Barkai, Haim
August 1969
Quarterly Journal of Economics;Aug69, Vol. 83 Issue 3, p396
Academic Journal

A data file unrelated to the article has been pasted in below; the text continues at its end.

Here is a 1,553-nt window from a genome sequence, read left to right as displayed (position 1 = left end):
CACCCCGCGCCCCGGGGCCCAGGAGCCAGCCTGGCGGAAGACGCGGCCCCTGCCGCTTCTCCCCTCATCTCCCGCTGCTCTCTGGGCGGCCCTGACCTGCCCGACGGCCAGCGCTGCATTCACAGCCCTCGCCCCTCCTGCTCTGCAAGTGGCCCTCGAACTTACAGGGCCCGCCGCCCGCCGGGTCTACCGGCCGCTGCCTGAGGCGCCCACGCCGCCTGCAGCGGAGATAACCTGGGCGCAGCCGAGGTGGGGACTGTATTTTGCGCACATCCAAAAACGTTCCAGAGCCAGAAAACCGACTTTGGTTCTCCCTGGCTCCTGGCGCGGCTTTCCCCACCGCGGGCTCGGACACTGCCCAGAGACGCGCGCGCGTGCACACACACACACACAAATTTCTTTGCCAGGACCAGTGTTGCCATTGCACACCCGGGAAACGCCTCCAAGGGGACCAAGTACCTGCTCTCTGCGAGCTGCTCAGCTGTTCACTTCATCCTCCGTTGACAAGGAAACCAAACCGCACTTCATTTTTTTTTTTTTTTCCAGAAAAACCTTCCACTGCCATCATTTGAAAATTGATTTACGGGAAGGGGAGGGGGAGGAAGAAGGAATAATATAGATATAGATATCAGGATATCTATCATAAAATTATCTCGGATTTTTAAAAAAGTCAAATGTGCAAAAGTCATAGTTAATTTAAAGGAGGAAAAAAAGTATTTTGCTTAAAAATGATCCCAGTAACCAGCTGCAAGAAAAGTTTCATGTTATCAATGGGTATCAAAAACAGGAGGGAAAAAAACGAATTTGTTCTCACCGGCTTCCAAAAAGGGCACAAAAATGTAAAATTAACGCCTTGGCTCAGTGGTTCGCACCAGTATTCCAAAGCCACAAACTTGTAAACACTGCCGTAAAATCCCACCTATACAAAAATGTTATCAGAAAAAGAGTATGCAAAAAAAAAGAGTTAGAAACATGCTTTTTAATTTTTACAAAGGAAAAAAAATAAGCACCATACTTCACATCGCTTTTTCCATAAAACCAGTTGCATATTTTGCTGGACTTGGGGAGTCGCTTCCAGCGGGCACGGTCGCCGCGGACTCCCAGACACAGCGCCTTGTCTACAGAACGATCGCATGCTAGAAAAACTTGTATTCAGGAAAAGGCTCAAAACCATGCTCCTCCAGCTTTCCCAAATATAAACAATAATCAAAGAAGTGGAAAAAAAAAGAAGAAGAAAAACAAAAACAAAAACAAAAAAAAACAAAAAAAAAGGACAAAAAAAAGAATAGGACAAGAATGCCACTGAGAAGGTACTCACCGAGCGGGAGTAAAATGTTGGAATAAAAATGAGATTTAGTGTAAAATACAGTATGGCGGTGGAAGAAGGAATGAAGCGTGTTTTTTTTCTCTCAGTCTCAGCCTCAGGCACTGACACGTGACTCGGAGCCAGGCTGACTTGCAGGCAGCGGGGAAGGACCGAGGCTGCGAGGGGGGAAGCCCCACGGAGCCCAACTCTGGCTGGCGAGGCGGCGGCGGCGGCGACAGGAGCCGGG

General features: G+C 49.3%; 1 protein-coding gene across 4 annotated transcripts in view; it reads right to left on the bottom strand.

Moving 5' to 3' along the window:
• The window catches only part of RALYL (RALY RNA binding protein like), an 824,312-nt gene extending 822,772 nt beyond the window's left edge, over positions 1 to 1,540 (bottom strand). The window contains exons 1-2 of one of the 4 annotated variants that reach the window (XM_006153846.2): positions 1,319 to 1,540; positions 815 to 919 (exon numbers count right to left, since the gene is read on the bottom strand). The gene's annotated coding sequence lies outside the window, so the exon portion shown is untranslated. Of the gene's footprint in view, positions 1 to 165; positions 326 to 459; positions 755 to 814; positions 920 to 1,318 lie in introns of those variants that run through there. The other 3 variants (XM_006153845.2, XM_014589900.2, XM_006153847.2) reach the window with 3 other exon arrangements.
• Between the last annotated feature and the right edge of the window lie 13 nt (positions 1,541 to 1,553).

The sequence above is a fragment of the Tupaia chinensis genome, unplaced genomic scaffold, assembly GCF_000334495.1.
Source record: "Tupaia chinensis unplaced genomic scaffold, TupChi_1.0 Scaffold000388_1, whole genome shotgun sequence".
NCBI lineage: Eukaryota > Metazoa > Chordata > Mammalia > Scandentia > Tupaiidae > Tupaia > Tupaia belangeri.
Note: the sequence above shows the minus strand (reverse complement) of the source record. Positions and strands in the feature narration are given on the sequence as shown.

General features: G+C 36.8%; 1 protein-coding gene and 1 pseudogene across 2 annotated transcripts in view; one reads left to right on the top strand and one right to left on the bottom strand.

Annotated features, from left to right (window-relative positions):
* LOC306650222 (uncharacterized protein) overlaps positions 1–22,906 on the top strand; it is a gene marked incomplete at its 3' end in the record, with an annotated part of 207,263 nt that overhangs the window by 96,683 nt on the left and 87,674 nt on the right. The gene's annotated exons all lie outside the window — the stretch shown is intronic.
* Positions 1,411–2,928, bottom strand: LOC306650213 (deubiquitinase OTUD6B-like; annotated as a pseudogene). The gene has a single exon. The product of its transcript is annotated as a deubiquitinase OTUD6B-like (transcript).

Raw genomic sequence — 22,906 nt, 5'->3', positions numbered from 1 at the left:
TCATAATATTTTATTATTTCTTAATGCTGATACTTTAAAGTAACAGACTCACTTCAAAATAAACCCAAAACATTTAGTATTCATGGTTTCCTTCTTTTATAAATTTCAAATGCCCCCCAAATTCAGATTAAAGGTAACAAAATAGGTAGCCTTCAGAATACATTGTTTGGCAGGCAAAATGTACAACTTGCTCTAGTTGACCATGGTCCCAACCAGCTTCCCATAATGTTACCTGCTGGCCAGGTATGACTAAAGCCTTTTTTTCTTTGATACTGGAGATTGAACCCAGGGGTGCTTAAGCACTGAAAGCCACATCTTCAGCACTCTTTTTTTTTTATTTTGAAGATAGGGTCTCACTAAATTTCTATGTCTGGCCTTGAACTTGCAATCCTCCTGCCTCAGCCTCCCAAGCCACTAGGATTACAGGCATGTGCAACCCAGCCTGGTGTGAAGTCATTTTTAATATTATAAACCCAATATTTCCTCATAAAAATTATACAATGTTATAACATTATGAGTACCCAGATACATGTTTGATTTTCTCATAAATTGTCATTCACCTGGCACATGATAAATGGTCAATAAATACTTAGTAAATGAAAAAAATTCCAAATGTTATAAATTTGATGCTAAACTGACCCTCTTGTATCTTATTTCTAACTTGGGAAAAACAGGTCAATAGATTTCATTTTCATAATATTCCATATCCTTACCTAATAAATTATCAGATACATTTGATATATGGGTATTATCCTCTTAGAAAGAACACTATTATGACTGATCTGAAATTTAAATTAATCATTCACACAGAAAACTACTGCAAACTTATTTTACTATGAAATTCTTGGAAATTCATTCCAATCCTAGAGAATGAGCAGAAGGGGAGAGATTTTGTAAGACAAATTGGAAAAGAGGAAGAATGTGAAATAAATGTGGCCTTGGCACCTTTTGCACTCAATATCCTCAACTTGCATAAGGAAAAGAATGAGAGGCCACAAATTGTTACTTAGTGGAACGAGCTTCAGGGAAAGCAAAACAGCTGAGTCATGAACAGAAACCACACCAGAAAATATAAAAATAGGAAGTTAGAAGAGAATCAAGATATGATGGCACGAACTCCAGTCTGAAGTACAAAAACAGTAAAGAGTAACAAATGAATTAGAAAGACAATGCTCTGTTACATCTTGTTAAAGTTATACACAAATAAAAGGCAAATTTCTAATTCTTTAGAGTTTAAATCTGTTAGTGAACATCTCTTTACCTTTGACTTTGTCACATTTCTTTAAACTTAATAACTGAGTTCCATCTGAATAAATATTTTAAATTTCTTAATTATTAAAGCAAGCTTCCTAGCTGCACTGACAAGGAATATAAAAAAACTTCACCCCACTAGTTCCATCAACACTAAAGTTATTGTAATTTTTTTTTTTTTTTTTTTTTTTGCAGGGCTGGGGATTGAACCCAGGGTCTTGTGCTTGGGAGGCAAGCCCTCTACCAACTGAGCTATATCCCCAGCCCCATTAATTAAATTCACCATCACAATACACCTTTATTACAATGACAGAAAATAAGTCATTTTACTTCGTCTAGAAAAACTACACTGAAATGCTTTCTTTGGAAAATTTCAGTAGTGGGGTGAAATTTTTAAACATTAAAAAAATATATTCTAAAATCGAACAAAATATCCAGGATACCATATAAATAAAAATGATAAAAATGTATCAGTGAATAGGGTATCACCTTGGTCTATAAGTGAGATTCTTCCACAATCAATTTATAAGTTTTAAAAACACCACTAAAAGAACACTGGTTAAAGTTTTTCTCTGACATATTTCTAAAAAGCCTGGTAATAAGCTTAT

This article outlines an economic growth model based on the ideas of Scottish economist Adam Smith. Smith's vision of the economic system as an entity which could be represented by a small set of variables and their interrelated functional relationships -- social product, labor, capital, technology, "accumulation" (investment), saving, the profit rate -- is the conceptual framework of aggregate economics to this day. In what follows below, we attempt to single out the strategic hypotheses and theorems of his growth model, and restate them formally. We can thus study the nature of the relationships involved, follow the links which forge the various building blocks into a whole, and finally trace the workings of the integrated structure. The specification of the Smithian aggregate production function indicates the dominant role attributed to capital, and the strategic position of technology, specified as an endogenous variable, in his scheme. An analysis of the saving relation shows that it is different in a crucial sense from the conventional saving function attributed to the classics. The properties of the (implicit) investment function, and the assumed saving investment relationship brings into the open a specifically Smithian version of Say's law. Finally, the study of the time pattern of the model as a whole clarifies the significance of the Smithian version of the "infinity" of investment outlets hypothesis. This puts Smith's belief in tbe eternality of economic progress into its proper conceptual context.


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